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K-8 vs Middle School

I spent all of my career teaching in a K-8 school (kindergarten to eighth grade). Although I have never been on the “other side of the desk” in a middle school, I did attend one as a student. As more families move out of major cities, governing bodies who run education are faced with financial decisions regarding what to do with the declining enrollment of middle schools. But this again leaves us in yet another pedagogical dilemma. What is the better model: K-8 vs Middle School?

 

The pros for the K-8 model

 

Teaching in a K-8 school comes with an equal share of the positives and negatives. I am strictly speaking about student excellence here and not about teacher ease. Because students are experiencing a continuous program from kindergarten to the eighth grade, they implicitly feel a synergy of learning that only becomes amputated in school settings where students leave at the end of 6th grade and enter middle school. This continuity of learning is beneficial for teachers and students. Most teachers who teach in K-8 schools know the majority of students and are better prepared for the diverse range of students they will teach each new year. That student a teacher gets in 8th grade has already built somewhat of a “reputation” in the school, allowing classroom synergy to occur at a much faster pace. The consistency of the spatial environment creates a sense of comfort and extinguishes some of the negative aspects that students may experience when shifting locations from elementary to middle school. Furthermore, because the K-8 model favors a majority of primary and junior learning environments, the learning seems more centered on a ground-up approach that facilitates more of an educational continuum that is useful in serving student needs. Lastly, because the school has such a wide range of ages, eighth graders have the opportunity to take on multiple roles of responsibility. In a middle school, students are grouped with students all close in age. In the K-8 model, because the age gap at times can encompass more than ten years, students are afforded the opportunity to show their “worth” in more ways than simply academics. Clubs, mentorship programs, and leadership roles help students build character, which often goes a lot further than some of the curriculum they are learning.

 

 

The pros for Middle School

 

The goal of intermediate education is to prepare students for high school. Rotary classes, sports and club try-outs, and tests – all of them beget competition. Competition breeds excellence. Middle school then essentially prepares students for the high school grounds they will inevitably navigate. There are certainly positives to this. In the middle school setting, teachers are preparing students for the “high school” years of their academic career. No more recess and house leagues, no more (or at least not to the extent of elementary school) “play days”. Middle school utilizes their short time to primarily prepare students for high school. That is their end goal. And contrary to elementary schools, the education is taught in top down style. There are no four-foot students walking the hallways. Everything is business in middle school, much like what will be awaiting students in high school. “Reading Buddies” is over. So are the fun and games to a certain extent. Thus, middle school indeed teaches many impressionable lessons that ultimately prepare students for their academic future. There is a shift that indeed occurs in terms of scholastic attitude as well as academic aptitude that is modeled through lessons, activities and overall schooling in the middle school environment. The middle school model teaches its students to be prepared for the next level of their academic career. Ultimately, their goal is preparation, and the middle school model does a good job of facilitating this intention.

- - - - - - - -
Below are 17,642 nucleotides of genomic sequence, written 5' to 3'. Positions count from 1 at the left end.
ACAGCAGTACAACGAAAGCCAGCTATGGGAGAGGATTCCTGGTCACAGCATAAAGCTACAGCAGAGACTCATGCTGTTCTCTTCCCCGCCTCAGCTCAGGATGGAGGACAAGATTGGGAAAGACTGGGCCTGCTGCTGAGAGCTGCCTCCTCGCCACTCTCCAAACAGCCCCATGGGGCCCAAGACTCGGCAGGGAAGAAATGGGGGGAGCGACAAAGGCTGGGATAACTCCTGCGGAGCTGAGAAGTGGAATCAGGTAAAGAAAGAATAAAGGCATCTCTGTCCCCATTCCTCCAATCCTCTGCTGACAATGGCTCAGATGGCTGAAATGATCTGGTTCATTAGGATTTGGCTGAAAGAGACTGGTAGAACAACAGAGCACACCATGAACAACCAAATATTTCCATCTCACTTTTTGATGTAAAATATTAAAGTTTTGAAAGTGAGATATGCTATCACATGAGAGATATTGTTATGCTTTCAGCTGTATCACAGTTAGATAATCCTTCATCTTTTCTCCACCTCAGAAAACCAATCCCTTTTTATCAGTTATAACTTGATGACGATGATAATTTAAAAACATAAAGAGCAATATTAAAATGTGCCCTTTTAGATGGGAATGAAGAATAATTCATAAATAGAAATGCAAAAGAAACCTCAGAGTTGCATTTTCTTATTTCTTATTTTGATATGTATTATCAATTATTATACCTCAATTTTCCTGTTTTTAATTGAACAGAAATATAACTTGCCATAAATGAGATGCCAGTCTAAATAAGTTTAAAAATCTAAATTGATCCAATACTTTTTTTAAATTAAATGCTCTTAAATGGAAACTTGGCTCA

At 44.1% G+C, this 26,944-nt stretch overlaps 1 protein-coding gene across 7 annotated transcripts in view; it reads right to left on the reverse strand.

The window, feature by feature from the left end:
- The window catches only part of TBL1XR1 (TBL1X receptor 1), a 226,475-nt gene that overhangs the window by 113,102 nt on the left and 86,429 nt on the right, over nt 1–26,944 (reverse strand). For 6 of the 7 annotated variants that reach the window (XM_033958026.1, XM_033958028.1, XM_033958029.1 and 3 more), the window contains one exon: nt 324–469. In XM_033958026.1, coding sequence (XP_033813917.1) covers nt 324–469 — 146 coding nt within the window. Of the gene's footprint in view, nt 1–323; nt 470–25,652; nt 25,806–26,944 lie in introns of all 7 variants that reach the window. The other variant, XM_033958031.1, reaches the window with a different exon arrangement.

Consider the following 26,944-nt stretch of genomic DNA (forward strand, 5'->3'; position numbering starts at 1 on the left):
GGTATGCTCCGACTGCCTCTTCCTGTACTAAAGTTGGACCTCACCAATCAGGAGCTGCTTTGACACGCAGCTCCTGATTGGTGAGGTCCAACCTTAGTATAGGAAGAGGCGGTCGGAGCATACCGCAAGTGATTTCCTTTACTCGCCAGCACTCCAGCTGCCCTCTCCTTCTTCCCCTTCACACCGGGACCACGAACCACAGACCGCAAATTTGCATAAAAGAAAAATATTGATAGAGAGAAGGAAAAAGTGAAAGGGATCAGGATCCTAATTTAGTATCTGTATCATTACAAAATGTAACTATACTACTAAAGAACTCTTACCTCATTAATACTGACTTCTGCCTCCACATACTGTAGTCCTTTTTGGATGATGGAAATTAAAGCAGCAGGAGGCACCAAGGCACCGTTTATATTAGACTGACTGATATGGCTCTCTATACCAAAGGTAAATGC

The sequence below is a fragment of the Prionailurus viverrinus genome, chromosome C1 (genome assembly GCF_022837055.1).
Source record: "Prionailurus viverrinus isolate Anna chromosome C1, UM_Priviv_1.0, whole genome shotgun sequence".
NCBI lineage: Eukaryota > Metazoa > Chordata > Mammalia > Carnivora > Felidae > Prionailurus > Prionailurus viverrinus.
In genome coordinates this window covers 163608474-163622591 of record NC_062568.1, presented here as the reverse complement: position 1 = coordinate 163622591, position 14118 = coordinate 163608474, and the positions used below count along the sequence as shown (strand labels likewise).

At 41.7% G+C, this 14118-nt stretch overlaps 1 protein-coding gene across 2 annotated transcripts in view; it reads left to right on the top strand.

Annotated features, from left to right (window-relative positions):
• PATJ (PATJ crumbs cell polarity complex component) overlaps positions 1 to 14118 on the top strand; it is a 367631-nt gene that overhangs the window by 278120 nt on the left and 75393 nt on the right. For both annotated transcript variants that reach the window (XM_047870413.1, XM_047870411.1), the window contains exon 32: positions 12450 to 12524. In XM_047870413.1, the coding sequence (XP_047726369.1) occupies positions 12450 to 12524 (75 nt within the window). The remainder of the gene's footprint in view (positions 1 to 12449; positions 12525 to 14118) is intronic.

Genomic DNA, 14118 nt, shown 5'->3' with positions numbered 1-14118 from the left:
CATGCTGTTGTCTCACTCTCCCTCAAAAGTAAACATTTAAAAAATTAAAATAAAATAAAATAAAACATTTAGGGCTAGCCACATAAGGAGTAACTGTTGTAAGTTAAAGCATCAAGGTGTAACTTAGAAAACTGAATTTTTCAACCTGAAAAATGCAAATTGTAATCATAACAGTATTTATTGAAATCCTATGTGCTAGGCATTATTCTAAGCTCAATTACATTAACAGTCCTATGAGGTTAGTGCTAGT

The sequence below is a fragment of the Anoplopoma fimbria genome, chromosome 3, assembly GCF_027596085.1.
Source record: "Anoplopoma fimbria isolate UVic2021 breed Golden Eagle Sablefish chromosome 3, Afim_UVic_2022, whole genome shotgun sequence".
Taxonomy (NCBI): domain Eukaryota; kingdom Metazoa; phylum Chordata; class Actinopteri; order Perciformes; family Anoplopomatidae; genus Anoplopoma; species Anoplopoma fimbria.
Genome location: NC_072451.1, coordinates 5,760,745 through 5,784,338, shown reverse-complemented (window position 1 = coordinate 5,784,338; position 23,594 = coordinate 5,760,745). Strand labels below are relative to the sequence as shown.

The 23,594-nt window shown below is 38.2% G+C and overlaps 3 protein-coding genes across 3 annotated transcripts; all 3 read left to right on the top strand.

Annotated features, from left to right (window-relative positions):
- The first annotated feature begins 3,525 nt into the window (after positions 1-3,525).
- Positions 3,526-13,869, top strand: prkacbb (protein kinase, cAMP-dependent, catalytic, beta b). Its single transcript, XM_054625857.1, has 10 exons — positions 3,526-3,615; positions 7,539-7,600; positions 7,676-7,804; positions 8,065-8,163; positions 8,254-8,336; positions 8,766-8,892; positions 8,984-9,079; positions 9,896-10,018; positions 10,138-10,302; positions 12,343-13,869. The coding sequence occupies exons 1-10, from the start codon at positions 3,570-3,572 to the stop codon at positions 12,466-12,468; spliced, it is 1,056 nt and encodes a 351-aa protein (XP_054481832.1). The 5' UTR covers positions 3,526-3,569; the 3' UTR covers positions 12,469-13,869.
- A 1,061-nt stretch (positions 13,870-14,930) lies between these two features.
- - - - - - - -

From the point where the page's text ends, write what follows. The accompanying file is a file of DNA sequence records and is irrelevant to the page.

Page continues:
The intention of this post is to stimulate dialogue that should ultimately get back to a conversation on what is best for students. Unless you have taken a class on the psychology of linguistic analysis (is that even a course?), I am certain that you have not analyzed my stance on the issue regarding which platform I think is better. Unfortunately, capitalistic realities of education are noosing the academic welfare of our children. In cities like Detroit, New York, Toronto, Atlanta, and Los Angeles, the educational model has dissolved from the middle school platform to a kindergarten to a grade eight (K-8) program. Whatever way our current academic climate spins us, the politics of academic accountability and seriously helping our students will inevitably determine which way is truly the right way.

 

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